Arts and Entertainment

Desirable No. 1: Harry Potter attracts muggles worldwide

By Amanda Sands
Published: November 2010

Tired but wired from the coffee you drank in the car, you walk through a dark, crowded parking lot and arrive at the doors of the theatre.
You see your warm breath form misty clouds in the frigid November air, you feel your heart pounding in your chest. The anticipation is almost painful to endure.
Inside the theatre, you realize you aren’t as hardcore as the girls who drew scars on their foreheads with eyeliner, or the guy wearing a very real-looking Gryffindor quidditch cloak over his flawless Hogwarts uniform.
You notice a group of twenty-somethings standing in a fierce group, wands at the ready, posing for a picture that they’ll one day show to their grandchildren.
But you are an hour early’€you must get good seats.
You weave your way through hundreds of anxious waiting moviegoers dressed as wizards and witches and finally find decent seats in the overcrowded theatre. And then you wait.
Harry Potter fans all over the world flocked to theatres Thursday at midnight to experience the magic of The Deathly Hallows before everyone else.
Demographically, the audience is somewhere between sixteen and twenty-two years old: anyone younger isn’t strong enough to fight their parents (try “Obliviate), and anyone older has work the next morning (that’s obviously more important than hunting Horcruxes).
Harry Potter and the Deathly Hallows Part I, the penultimate movie based on the series by J.K. Rowling, was expected to accumulate a gross revenue of $150 million during the first weekend of its release on November 19; it surpassed this by gaining $170 million.
The movie, to the say the least, was a thriller. No longer at Hogwarts, Harry, Ron, and Hermione set out to destroy Voldemort’s secret to immortality: his Horcruxes.
So far, Harry has destroyed Tom Riddle’s diary and Dumbledore has destroyed Tom Riddle Sr.’s ring. And now that Bill and Fleur’s wedding has been so rudely interrupted by Death Eaters, the three friends must set off to save the world from a second dark magic holocaust¦by hiding in forests.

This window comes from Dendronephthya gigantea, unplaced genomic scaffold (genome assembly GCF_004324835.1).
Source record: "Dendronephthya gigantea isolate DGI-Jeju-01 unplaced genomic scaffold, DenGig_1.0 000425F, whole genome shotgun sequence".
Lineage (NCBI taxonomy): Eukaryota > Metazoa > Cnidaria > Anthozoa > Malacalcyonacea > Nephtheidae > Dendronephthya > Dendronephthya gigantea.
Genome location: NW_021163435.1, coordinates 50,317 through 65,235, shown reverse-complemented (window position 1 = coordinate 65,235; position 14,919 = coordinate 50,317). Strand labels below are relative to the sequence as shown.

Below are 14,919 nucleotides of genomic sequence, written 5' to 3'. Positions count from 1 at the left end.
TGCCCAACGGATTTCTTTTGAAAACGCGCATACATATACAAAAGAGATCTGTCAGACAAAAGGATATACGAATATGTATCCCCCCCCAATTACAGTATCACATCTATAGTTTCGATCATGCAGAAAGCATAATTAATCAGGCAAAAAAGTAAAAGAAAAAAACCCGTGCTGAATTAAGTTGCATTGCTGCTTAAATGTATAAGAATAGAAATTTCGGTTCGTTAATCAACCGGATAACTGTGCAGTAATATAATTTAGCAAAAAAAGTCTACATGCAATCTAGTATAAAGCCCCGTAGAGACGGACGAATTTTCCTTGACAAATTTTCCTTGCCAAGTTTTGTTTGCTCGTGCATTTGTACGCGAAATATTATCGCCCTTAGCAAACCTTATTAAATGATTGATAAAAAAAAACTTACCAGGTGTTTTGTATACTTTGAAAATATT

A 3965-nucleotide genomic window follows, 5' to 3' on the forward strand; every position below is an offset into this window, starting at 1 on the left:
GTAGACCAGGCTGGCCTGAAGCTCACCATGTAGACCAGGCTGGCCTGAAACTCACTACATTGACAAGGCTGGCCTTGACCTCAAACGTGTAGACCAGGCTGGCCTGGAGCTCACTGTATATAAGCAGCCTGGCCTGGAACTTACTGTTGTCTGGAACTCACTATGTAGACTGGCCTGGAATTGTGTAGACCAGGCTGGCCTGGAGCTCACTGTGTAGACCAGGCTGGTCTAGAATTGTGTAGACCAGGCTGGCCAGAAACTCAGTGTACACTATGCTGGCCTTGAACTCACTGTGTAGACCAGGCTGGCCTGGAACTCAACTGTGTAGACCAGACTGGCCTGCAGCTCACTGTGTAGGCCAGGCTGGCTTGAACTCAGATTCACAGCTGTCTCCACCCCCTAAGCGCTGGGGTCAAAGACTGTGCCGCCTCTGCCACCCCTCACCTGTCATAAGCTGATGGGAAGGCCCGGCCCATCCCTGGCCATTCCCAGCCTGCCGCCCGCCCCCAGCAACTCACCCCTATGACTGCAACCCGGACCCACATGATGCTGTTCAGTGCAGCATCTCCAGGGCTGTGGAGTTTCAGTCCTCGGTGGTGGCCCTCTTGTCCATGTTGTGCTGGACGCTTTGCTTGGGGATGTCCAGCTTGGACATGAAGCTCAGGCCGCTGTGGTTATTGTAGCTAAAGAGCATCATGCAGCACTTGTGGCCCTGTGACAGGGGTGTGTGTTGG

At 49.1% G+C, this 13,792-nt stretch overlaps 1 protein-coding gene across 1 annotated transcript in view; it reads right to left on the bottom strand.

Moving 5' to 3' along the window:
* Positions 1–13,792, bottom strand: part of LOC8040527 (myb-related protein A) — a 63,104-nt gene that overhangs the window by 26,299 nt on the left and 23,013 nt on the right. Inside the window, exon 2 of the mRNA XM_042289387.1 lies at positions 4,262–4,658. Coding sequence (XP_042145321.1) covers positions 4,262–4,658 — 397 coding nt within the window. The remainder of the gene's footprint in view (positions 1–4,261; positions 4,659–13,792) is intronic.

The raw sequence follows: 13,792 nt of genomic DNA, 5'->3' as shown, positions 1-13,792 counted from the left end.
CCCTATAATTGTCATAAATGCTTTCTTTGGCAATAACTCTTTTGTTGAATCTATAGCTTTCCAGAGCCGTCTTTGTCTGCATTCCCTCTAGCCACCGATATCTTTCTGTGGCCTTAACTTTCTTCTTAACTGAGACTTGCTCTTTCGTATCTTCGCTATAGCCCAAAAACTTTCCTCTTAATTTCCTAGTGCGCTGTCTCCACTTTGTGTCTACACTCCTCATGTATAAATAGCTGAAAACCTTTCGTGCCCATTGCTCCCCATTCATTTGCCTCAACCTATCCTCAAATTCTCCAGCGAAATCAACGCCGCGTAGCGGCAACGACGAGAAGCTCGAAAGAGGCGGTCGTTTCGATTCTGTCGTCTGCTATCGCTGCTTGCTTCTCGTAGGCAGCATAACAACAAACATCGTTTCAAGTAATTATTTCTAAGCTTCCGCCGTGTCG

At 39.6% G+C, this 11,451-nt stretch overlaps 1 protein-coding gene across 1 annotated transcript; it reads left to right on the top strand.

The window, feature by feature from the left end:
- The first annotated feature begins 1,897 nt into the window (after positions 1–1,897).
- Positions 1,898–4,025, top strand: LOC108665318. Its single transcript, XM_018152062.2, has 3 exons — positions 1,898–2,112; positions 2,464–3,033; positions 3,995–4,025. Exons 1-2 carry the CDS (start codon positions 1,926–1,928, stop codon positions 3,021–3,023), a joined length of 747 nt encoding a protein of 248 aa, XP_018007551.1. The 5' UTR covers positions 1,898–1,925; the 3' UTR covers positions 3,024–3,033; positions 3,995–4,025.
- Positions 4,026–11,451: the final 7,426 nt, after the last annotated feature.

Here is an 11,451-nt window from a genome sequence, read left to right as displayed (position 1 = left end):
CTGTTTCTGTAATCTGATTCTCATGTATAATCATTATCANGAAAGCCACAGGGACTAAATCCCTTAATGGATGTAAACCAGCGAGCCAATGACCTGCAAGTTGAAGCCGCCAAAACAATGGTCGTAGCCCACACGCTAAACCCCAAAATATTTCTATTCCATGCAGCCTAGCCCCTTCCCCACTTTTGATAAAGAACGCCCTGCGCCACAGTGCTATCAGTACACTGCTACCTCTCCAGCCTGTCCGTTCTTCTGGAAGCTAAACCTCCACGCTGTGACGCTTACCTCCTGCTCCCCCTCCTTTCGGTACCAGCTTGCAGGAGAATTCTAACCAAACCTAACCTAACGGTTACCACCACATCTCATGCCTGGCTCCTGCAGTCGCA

The events in the movie (except a few minor details) are true to the book. But we all know that the film actors are much more attractive than the respective characters they portray on paper.
And audiences finally get to meet Bill Weasley, Quibbler editor Xenophilius Lovegood, and A History of Magic author Bathilda Bagshot.
Things have changed since The Half-Blood Prince, and they’re never returning to normal. Neville and the other Gryffindors finally get the good seats on the Hogwarts Express with the tables.
A magic mirror shard with a mysterious eye is suddenly in Harry’s possession with no explanation whatsoever.
Ginny, who couldn’t have created a more awkward scene than the “That [kiss] can stay hidden up here [in the Room of Requirement] too, if you like scene in the sixth movie, contributes to one of the most awkward scenes in movie history involving herself, her love interest, and a zipper.
While it would be rude to completely spoil the movie, it must be said: Harry is a terrible dancer. He had a go at it with Parvati Patil back in the fourth movie during the Yule Ball, and even then he was less than decent on his feet.
Now he’s back with more moves, more pizzazz, and, finally, a sense of humor about his whole situation.
Death Toll Part I
Good Guys :7 (8 including Harry’s wand)
Bad Guys: 3 (4 including Lucius Malfoy’s wand)
And then, as shocking as it started, the vast screen goes black. The words “Directed by David Yates appear, and the entire audience around you lets out a breath of relief. The first part is over, but you know that the real action hasn’t even begun.
You wonder how good the second movie will be, how deaf you’ll feel afterwards, and how it’ll all end. (Spoiler alert: Everyone dies except for Harry.)
The people who dressed up as Hogwarts students with uniforms feel foolish because there is not a single student to be seen in the entire movie.
And life is different, just a bit, because those sixteen-to-twenty-two-year-olds realize that Harry Potter isn’t just a worldwide phenomenon’€it was a part of their childhood.
It was a household name, it was the doorway to a world that became so real to so many of us.
It was that sense of belonging when we proclaimed to another, “Yeah, I’m a Slytherin, or, “Ravenclaw is clearly the best, regardless of the fact that it was all invented.
It was the pang of disappointment when the Hogwarts acceptance letter didn’t come in the mail on our eleventh birthdays.
And it’s the sadness we know we’ll feel after the eighth and final movie comes out next July’€not because it marks the end of Harry, Ron, and Hermione’s childhood, but because it marks the end of ours as well.

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